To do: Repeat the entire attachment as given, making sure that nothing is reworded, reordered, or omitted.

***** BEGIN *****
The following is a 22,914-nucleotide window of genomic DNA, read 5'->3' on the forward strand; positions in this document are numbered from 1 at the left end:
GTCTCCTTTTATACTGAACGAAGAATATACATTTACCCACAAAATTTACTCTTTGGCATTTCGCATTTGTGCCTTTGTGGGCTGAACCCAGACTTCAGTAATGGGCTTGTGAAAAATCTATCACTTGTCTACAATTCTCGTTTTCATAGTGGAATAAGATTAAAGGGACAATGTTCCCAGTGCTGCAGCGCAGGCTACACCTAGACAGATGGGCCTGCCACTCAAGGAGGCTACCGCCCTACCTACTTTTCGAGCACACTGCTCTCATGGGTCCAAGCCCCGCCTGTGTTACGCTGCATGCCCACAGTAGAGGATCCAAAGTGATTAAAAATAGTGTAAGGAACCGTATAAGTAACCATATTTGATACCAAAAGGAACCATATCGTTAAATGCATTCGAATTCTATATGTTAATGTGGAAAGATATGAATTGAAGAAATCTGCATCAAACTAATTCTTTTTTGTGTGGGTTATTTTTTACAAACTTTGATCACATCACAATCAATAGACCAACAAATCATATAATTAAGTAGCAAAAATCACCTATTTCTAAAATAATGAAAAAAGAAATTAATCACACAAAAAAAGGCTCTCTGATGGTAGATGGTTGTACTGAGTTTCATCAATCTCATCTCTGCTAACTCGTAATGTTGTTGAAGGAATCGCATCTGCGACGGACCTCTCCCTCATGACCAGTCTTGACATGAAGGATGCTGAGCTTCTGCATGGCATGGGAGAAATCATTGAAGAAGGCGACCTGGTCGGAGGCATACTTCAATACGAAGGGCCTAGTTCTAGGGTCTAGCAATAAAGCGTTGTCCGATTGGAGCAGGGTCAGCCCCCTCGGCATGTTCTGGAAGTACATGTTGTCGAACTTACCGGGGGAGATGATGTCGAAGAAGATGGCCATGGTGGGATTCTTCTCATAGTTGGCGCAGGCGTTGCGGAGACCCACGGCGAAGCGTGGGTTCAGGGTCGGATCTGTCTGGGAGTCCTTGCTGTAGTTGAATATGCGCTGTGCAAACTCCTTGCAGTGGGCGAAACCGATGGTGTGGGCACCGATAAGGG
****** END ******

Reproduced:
The following is a 22,914-nucleotide window of genomic DNA, read 5'->3' on the forward strand; positions in this document are numbered from 1 at the left end:
GTCTCCTTTTATACTGAACGAAGAATATACATTTACCCACAAAATTTACTCTTTGGCATTTCGCATTTGTGCCTTTGTGGGCTGAACCCAGACTTCAGTAATGGGCTTGTGAAAAATCTATCACTTGTCTACAATTCTCGTTTTCATAGTGGAATAAGATTAAAGGGACAATGTTCCCAGTGCTGCAGCGCAGGCTACACCTAGACAGATGGGCCTGCCACTCAAGGAGGCTACCGCCCTACCTACTTTTCGAGCACACTGCTCTCATGGGTCCAAGCCCCGCCTGTGTTACGCTGCATGCCCACAGTAGAGGATCCAAAGTGATTAAAAATAGTGTAAGGAACCGTATAAGTAACCATATTTGATACCAAAAGGAACCATATCGTTAAATGCATTCGAATTCTATATGTTAATGTGGAAAGATATGAATTGAAGAAATCTGCATCAAACTAATTCTTTTTTGTGTGGGTTATTTTTTACAAACTTTGATCACATCACAATCAATAGACCAACAAATCATATAATTAAGTAGCAAAAATCACCTATTTCTAAAATAATGAAAAAAGAAATTAATCACACAAAAAAAGGCTCTCTGATGGTAGATGGTTGTACTGAGTTTCATCAATCTCATCTCTGCTAACTCGTAATGTTGTTGAAGGAATCGCATCTGCGACGGACCTCTCCCTCATGACCAGTCTTGACATGAAGGATGCTGAGCTTCTGCATGGCATGGGAGAAATCATTGAAGAAGGCGACCTGGTCGGAGGCATACTTCAATACGAAGGGCCTAGTTCTAGGGTCTAGCAATAAAGCGTTGTCCGATTGGAGCAGGGTCAGCCCCCTCGGCATGTTCTGGAAGTACATGTTGTCGAACTTACCGGGGGAGATGATGTCGAAGAAGATGGCCATGGTGGGATTCTTCTCATAGTTGGCGCAGGCGTTGCGGAGACCCACGGCGAAGCGTGGGTTCAGGGTCGGATCTGTCTGGGAGTCCTTGCTGTAGTTGAATATGCGCTGTGCAAACTCCTTGCAGTGGGCGAAACCGATGGTGTGGGCACCGATAAGGG